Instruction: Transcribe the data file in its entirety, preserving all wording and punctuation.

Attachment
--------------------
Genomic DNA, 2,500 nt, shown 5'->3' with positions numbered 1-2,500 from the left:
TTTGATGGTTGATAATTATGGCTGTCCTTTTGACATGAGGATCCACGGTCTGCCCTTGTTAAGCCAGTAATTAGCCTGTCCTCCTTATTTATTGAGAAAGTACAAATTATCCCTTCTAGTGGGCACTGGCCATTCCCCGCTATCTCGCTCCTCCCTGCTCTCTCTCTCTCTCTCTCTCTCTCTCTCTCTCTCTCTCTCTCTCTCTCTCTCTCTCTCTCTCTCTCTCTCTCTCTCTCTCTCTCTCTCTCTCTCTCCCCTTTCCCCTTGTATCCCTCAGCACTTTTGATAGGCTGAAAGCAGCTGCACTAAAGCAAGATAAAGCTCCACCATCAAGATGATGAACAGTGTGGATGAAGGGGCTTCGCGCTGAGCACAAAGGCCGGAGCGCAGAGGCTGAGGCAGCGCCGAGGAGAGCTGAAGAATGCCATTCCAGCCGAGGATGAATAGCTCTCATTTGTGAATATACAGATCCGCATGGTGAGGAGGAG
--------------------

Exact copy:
Genomic DNA, 2,500 nt, shown 5'->3' with positions numbered 1-2,500 from the left:
TTTGATGGTTGATAATTATGGCTGTCCTTTTGACATGAGGATCCACGGTCTGCCCTTGTTAAGCCAGTAATTAGCCTGTCCTCCTTATTTATTGAGAAAGTACAAATTATCCCTTCTAGTGGGCACTGGCCATTCCCCGCTATCTCGCTCCTCCCTGCTCTCTCTCTCTCTCTCTCTCTCTCTCTCTCTCTCTCTCTCTCTCTCTCTCTCTCTCTCTCTCTCTCTCTCTCTCTCTCTCTCTCTCTCTCTCTCTCCCCTTTCCCCTTGTATCCCTCAGCACTTTTGATAGGCTGAAAGCAGCTGCACTAAAGCAAGATAAAGCTCCACCATCAAGATGATGAACAGTGTGGATGAAGGGGCTTCGCGCTGAGCACAAAGGCCGGAGCGCAGAGGCTGAGGCAGCGCCGAGGAGAGCTGAAGAATGCCATTCCAGCCGAGGATGAATAGCTCTCATTTGTGAATATACAGATCCGCATGGTGAGGAGGAG